Input extraordinary range of problem domains, in areas as diverse as finance, medicine, engineering, geology, biology, physics and agriculture.

    Output


    Learning of anns
    Learning of ANNs extraordinary range of problem domains, in areas as diverse as finance, medicine, engineering, geology, biology, physics and agriculture.

    The most significant property of a neural network is that it can learn from environment, and can improve its performance through learning

    Learning is the process of modifying the weights in networks

    The network becomes more knowledgeable about environment after each iteration of learning process.

    There are mainly two types of learning paradigms

    Supervised learning

    Unsupervised learning


    A learning cycle in the mlp backpropagation learning algorithm
    A learning cycle in the MLP extraordinary range of problem domains, in areas as diverse as finance, medicine, engineering, geology, biology, physics and agriculture. (Backpropagation Learning Algorithm)

    Output vector

    Target vector

    Differences

    Input vector

    ANN model

    =

    Adjust weights


    Mustard extraordinary range of problem domains, in areas as diverse as finance, medicine, engineering, geology, biology, physics and agriculture.

    Alternaria blight (Varuna, Rohini & Binoy)

    Bharatpur (Raj)

    Behrampur (WB)

    Dholi (Bihar)

    Powdery mildew (Varuna and GM2)

    S.K.Nagar

    Variable to forewarn

    crop age at first appearance of disease

    crop age at peak severity of disease

    maximum severity of disease

    Cotton

    Bacterial blight (% of disease incidence) - Akola


    Pests diseases forewarning mustard
    Pests / diseases forewarning- extraordinary range of problem domains, in areas as diverse as finance, medicine, engineering, geology, biology, physics and agriculture. Mustard

    Data have been taken from Mission Mode Project under National Agricultural Technology Project, entitled “Development of weather based forewarning system for crop pests and diseases”, at CRIDA, Hyderabad.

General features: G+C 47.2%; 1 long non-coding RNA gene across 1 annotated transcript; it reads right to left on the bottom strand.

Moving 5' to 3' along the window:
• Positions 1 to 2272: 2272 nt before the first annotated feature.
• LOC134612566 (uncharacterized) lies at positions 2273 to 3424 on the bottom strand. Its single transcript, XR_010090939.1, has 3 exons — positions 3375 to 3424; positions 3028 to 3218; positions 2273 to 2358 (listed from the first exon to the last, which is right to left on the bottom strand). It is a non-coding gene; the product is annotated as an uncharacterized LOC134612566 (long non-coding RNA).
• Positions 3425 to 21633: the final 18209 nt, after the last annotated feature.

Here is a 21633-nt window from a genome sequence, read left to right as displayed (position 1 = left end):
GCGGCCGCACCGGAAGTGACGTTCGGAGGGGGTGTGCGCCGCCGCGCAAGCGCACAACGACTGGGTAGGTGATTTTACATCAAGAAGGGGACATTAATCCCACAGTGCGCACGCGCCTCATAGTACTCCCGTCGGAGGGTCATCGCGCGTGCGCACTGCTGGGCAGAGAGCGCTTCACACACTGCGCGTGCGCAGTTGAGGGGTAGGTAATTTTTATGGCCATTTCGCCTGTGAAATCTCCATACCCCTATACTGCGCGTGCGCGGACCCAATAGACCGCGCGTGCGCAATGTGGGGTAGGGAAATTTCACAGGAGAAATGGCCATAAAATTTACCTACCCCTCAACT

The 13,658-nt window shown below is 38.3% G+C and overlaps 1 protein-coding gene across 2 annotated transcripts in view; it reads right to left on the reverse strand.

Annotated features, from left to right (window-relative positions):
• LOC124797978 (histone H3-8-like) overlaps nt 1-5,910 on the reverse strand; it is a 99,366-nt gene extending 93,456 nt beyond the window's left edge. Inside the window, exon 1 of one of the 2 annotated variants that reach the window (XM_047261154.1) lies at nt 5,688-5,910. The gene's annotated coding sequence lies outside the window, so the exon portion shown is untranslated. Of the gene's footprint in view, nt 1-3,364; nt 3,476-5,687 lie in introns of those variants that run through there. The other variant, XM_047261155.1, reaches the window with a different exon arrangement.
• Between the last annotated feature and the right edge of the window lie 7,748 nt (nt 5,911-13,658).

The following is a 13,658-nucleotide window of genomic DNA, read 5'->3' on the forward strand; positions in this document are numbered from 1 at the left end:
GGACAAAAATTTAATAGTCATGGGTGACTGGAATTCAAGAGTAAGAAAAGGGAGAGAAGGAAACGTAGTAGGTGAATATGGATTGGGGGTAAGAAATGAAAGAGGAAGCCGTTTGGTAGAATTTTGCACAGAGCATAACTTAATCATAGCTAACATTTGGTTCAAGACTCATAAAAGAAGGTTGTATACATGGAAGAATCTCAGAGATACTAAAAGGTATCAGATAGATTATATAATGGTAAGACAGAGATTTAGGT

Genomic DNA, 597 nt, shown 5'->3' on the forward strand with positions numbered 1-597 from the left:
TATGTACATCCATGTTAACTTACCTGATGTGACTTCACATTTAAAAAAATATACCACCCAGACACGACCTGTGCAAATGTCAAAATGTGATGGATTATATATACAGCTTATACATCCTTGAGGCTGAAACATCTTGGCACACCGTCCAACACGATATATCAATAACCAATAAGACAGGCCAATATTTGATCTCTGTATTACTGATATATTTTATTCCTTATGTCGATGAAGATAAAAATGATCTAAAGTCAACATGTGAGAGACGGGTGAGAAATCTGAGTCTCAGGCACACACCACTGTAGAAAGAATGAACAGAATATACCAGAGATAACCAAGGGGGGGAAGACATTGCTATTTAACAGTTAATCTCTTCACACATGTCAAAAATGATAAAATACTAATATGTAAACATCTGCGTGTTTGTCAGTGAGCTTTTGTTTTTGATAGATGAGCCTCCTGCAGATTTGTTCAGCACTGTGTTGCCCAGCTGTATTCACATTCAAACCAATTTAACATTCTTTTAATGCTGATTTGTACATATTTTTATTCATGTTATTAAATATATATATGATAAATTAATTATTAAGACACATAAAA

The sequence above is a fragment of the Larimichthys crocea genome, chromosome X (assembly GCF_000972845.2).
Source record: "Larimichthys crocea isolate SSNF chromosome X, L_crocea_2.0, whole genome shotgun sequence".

Models were developed for forecasting different aspects relating to diseases for Alternaria Blight (AB) and Powdery Mildew (PM) in Mustard crop.

    The field trials were sown on 10 dates at weekly intervals (01, 08, 15, 22, 29 October, 05, 12, 19, 26 November and 03 December) at each of the locations viz., Bharatpur, Dholi and Berhampur for Alternaria Blight and at S.K.Nagar for Powdery Mildew.

    Data for different dates of sowing were taken together for model development.

    Weekly data on weather variables starting from week of sowing up to six weeks of crop growth were considered

    Forewarning models were developed for two varieties of mustard crop for

    Alternaria Blight on leaf and pod (Varuna and Rohini – Bharatpur, Varuna and Binoy – Behrampur and Varuna and Pusabold – Dholi) and

    Powdery Mildew on leaf (Varuna and GM2 – S.K.Nagar)

    Models have been validated using data on subsequent years not included in developing the models.


    Mean Absolute Percentage Error of various models at extraordinary range of problem domains, in areas as diverse as finance, medicine, engineering, geology, biology, physics and agriculture. Bharatpur in different varieties in mustard crop for Alternaria blight (AB) - 2006-07